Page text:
Today’s topic will be about a functional gut disorder called gastroparesis. In short, this is a condition in which the stomach is very slow to empty. Typically, strong muscular contractions push food through your digestive tract. In gastroparesis, the muscles in the wall of your stomach work poorly. This inhibits food from being emptied adequately. Gastroparesis can lead to nausea, vomiting, fluctuations in blood sugar and contribute to poor nutrition.
Typically, the test to determine if someone has delayed stomach emptying is called a gastric emptying test. For additional info on gastroparesis and testing, WebMD has a great overview here. I have worked with quite a few patients that have both IBS-C and gastroparesis. There is also an overlap of small intestinal bacterial overgrowth (SIB0) in patients with a diagnosis of gastroparesis–so discuss this possible relationship with your gastroenterologist to see if you should have testing for SIBO.
One of my favorite educators on this topic is Crystal Saltrelli. Crystal is a Certified Health Coach, speaker, and author that helps people worldwide learn to live WELL with gastroparesis. She’s a graduate of Dartmouth College and the Institute for Integrative Nutrition and the author of Eating for Gastroparesis and Living (Well!) with Gastroparesis. Diagnosed with idiopathic gastroparesis herself at age 23, Crystal is living WELL in western NY with her husband and their two-year old daughter, Lilianna. I was fortunate to meet Crystal this summer as we both joined the Digestive Health Alliance to lobby congress for more funding for research for functional gut disorders such as IBS and gastroparesis.The DHA is the grassroots arm of the International Foundation for Functional Gastrointestinal Disorders (IFFGD). IFFGD is a great resource for accurate digestive health information, support, and assistance about functional gastrointestinal and motility disorders. While writing this post and adding proper links to sites, I noticed a photo of the group I lobbied Congress with is on the the front page of DHA’s website. How cool is that?! IFFGD just published some great info on gastroparesis in their DigestiveHealth Matters newsletter. I joined IFFGD to receive their informative newsletter and learn about great breaking new research but also to support their efforts to help people with functional gut disorders.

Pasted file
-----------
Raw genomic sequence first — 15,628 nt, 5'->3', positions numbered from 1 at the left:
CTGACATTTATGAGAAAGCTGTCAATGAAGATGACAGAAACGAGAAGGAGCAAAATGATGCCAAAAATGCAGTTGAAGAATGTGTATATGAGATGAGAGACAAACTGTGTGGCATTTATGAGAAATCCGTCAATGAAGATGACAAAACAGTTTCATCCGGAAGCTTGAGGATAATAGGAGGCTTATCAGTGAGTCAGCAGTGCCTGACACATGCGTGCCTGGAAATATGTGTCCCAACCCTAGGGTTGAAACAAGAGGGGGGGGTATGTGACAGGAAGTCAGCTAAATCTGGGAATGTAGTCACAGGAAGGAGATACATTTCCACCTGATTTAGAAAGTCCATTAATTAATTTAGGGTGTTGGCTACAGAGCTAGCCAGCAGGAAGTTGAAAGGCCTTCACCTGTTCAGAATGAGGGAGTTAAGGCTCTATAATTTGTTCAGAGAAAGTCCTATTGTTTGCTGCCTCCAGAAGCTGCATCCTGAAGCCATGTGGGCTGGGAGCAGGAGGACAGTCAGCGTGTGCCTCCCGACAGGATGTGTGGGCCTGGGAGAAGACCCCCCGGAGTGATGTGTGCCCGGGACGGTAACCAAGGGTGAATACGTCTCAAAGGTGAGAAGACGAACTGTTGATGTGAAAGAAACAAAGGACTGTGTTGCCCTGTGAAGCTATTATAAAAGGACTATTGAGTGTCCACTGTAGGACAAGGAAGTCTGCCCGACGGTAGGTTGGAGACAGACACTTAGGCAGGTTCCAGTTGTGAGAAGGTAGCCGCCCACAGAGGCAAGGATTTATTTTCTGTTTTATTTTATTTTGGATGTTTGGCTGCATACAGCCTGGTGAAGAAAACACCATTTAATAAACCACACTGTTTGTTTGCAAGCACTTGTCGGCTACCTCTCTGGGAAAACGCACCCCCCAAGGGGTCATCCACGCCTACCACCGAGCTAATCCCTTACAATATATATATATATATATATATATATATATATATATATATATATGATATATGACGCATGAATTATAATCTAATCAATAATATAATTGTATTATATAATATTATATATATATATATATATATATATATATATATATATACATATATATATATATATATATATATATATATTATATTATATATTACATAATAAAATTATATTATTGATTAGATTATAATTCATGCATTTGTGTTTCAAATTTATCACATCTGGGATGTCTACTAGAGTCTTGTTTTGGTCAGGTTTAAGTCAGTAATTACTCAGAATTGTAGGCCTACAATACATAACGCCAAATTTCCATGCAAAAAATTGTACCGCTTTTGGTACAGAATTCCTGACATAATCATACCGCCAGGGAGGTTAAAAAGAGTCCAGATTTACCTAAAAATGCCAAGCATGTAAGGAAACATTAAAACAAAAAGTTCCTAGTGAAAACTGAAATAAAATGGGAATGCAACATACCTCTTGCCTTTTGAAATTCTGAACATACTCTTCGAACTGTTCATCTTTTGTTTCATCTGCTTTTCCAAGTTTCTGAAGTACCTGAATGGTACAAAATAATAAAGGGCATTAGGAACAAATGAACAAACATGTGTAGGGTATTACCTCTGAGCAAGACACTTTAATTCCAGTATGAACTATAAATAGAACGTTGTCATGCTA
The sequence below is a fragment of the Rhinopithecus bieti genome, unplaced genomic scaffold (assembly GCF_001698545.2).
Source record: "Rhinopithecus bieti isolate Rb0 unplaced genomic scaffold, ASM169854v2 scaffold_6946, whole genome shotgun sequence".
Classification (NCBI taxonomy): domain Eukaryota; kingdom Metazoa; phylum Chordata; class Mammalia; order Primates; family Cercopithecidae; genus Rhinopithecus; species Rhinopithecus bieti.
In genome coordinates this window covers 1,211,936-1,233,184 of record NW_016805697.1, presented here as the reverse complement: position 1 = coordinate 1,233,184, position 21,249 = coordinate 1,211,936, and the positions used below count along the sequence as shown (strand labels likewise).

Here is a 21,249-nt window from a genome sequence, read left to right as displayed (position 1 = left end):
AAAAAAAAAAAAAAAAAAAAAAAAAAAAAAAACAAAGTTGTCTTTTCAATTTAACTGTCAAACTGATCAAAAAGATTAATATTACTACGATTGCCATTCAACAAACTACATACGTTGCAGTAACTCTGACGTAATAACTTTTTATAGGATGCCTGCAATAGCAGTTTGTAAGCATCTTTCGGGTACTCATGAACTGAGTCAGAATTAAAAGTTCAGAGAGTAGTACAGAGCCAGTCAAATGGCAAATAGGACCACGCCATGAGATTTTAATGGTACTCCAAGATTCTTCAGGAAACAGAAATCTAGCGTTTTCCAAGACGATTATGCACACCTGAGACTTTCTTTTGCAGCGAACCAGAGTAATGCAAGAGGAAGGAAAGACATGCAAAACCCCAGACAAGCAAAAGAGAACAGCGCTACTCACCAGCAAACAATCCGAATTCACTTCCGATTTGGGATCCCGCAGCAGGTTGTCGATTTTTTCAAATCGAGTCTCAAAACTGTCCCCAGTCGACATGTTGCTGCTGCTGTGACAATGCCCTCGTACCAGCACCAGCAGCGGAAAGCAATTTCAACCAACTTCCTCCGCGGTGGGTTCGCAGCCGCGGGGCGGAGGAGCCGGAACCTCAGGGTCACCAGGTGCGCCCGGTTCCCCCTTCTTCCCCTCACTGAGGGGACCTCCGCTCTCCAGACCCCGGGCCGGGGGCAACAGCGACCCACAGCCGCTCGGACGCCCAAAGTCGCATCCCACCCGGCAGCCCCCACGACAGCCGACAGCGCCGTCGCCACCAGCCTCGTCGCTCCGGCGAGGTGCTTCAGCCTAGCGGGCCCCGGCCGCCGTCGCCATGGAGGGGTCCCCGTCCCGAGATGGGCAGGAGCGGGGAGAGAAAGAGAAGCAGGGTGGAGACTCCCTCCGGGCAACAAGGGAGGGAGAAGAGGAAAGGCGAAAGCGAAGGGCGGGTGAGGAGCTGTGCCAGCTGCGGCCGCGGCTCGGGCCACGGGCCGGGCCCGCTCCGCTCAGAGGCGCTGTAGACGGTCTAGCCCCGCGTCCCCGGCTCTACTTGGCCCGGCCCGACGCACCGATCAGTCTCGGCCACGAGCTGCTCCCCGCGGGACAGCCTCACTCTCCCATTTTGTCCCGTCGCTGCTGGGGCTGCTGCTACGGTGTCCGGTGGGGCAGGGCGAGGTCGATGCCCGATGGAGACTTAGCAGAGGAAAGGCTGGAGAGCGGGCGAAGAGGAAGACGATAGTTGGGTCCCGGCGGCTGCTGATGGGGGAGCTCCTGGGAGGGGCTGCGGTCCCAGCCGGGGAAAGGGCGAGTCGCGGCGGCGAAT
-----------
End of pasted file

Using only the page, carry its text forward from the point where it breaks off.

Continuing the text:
Here are a few take-a-ways that I think people with functional gut disorders should know about gastroparesis:
- Symptoms of gastroparesis include: nausea, vomiting, stomach fullness after a normal size meal–shortly after eating.
- It’s important to discuss these symptoms with your doctor.
- Gastroparesis can occur in all ages.
- There are dietary interventions that can ease symptoms including minimizing (not eliminating) fat and fiber. And a low FODMAP diet helps symptoms for some people too!
Crystal recently published her latest book, Eating for Gastroparesis, which has great tips, recipes and lifestyle guidelines for those living with this gastroparesis. I, for one, will be trying Crystal’s recipe for a Pina Colada smoothie which looks super easy to make and yummy!! 🙂 And the GREAT news is the I have a copy of this book as a give-a-way! If you have gastroparesis and want more information…please leave a comment after this post and include your favorite sites to receive accurate info & recipes for gastroparesis AND you will be entered a chance to win this AWESOME book!
This is my second post on gastroparesis, so check for more info here including a great low FODMAP gastroparesis food checklist by health coach, Stephanie Torres.